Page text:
Many of you have read my blog entry Stress Levels May Affect Endo. In that blog, I mention Dr. Caroline Appleyard, her colleagues, and their research. Dr. Appleyard and Dr. Flores have agreed to answer some questions I’ve posed to them. Dr. Appleyard previously answered a few questions, and now has submitted additional information:
Q&A Session with Dr. Caroline Appleyard
There are so many theories regarding the cause of Endometriosis. Which theories have your studies caused you to focus on as the cause?
Our research so far falls in line with Sampson’s theory where there is retrograde flow of menses through the fallopian tubes and then for some reason in endometriosis patients the tissue is able to implant and grow where it shouldn’t. However the research in my lab is more focused on trying to intervene with the exacerbation of the symptoms based on our hypothesis that in endometriosis patients there is some imbalance in the hypothalamic-pituitary-adrenal axis which is normally responsible for controlling reactions to stress and helping to ‘reset’ the body defense mechanisms.
Do you feel that Endometriosis symptoms can be controlled by diet and supplements?
I think that, as with many chronic conditions, a healthy balanced diet can perhaps contribute to some alleviation of the symptoms. It is important to ensure that patients as not lacking any vital nutrients, and I have seen some anecdotal reports suggesting that cutting out certain sugars or fats might alleviate some symptoms, particularly any referred pain from motility disturbances. For example in some cases a patient might have very similar symptoms to those found in Irritable Bowel Syndrome where quite often diet modification can help with changes in bowel motility which might be causing discomfort. If a patient thinks that their intake of certain types of food seems to correlate with exacerbation of their symptoms my suggestion would be to keep a food diary and then discuss this with your physician to also rule out any additional gastrointestinal issues.
How do you feel about hysterectomies as a cure for Endometriosis?
I do not have the clinical expertise to comment on this but know that hysterectomy of course has a large impact on the body with a whole slew of other consequences. I also understand that in some cases even after a hysterectomy some patients still report symptoms.
You’ve both worked on the stress-related Endometriosis studies. Thank you!! What other studies are you/have you worked on regarding Endometriosis?
With my background in gastrointestinal inflammation and recent evidence suggesting a potential beneficial impact of manipulating the intestinal microflora by administration of beneficial bacteria (probiotics) in some immune conditions we would like to study this in endometriosis. Further we have carried out some preliminary studies which suggest the potential benefits of exercise in counteracting stress in our animal model so we are now pursuing this line of research in a more controlled way.
Do you plan on conducting human studies regarding the stress and Endometriosis relationship?
Through collaborations with Dr. Idhaliz Flores we hope to translate our animal studies to carry out interventions in patients focusing on how stress management can impact the severity of the symptoms and better the patients’ quality of life. Some patients with chronic conditions (other than endometriosis) have reported the possible beneficial effects of exercise and different coping mechanisms and we would like to explore this further.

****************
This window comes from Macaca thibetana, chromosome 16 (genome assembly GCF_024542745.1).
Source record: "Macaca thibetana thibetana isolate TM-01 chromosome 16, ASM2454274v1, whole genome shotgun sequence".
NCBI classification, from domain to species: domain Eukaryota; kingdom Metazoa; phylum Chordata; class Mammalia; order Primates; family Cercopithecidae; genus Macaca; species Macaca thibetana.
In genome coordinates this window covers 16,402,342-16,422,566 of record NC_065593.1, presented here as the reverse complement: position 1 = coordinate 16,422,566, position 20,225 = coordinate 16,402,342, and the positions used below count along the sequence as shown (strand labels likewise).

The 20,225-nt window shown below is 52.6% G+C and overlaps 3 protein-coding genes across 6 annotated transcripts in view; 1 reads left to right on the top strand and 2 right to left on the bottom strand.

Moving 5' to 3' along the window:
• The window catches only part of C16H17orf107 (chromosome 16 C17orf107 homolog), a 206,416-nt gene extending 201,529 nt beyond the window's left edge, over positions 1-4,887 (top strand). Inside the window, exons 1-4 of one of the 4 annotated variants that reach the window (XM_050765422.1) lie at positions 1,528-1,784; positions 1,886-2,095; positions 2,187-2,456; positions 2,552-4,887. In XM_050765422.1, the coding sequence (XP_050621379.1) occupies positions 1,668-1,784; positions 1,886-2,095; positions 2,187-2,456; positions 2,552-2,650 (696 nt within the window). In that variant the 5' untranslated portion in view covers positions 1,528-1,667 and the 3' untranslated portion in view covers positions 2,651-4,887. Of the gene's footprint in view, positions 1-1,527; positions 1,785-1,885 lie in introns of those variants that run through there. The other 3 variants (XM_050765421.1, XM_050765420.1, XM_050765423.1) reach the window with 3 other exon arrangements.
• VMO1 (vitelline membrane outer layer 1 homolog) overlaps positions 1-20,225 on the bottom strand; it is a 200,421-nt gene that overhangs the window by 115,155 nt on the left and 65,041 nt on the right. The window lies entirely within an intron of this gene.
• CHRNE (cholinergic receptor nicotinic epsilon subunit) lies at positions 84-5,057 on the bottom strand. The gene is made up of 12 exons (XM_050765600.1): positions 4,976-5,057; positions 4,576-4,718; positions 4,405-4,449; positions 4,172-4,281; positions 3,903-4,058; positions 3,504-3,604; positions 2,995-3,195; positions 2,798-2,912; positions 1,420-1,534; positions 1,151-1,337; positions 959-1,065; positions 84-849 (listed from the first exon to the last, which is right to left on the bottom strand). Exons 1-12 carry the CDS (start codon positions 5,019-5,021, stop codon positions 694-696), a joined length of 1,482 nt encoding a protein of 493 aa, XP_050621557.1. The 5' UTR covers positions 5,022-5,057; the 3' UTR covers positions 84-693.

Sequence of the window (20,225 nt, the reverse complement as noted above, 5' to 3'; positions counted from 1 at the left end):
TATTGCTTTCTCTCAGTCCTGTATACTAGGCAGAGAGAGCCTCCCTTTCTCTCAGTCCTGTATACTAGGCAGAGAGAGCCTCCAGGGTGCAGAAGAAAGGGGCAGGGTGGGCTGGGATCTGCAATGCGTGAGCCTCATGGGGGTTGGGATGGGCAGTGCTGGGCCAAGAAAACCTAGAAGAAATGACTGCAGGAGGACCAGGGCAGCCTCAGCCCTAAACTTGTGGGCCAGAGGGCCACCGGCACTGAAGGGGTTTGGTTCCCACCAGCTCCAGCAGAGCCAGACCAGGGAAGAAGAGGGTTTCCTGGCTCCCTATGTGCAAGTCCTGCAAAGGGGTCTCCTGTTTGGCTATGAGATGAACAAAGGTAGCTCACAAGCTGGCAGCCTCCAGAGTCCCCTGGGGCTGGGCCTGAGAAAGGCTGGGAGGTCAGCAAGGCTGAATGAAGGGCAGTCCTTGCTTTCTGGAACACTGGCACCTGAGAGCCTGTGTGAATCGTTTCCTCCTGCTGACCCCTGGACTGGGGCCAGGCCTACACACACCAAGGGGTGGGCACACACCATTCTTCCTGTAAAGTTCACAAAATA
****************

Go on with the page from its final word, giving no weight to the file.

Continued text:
Where do you see medical care and treatment headed for Endometriosis over the next 10-20 years?
I would like to see a ‘whole body’ approach for medical care and treatment for endometriosis patients where psychological, behavioral, and stress-reduction interventions as an integral part of a multidisciplinary clinical management plan that can be offered to patients. This would involve a team of health professionals working together including the surgeon, immunologists, endocrinologists and nutritionist as well as those specialized inn pain management. Hopefully also some of the cell signaling pathways which we are currently unraveling might yield some new more specific targets against which small molecules can be developed offering new drug treatments with fewer side effects than those currently available.
Any words of advice for Endometriosis sufferers who may be reading this?
Since I do not personally suffer from the condition I am a little hesitant to answer this since I cannot ever fully appreciate living with this. However, I think that, as with any other chronic disease where our understanding is still limited, it’s important to trust your instincts and ask for other opinions if you feel that your medical team is not providing you with options. Investigate ways of trying to cope with your symptoms through a more holistic approach and share your concerns with your family, friends or a support group.
What can we do to help you and the medical community?
I think that it is very important to continue to increase awareness of endometriosis so that both the general community and physicians carry out earlier investigations into the symptoms that a patient might have, and their possible underlying causes rather than dismissing pain as something to be expected as part of the monthly cycle. This can be critical in adolescents who might not understand what is going on and already be dealing with teenage hormonal changes.
I would like to personally thank Dr. Appleyard for taking the time to thoroughly review and respond to these questions, and for her ongoing efforts and research! Together, we can help spread awareness, education, and moral support. We are not alone. We are a mighty force!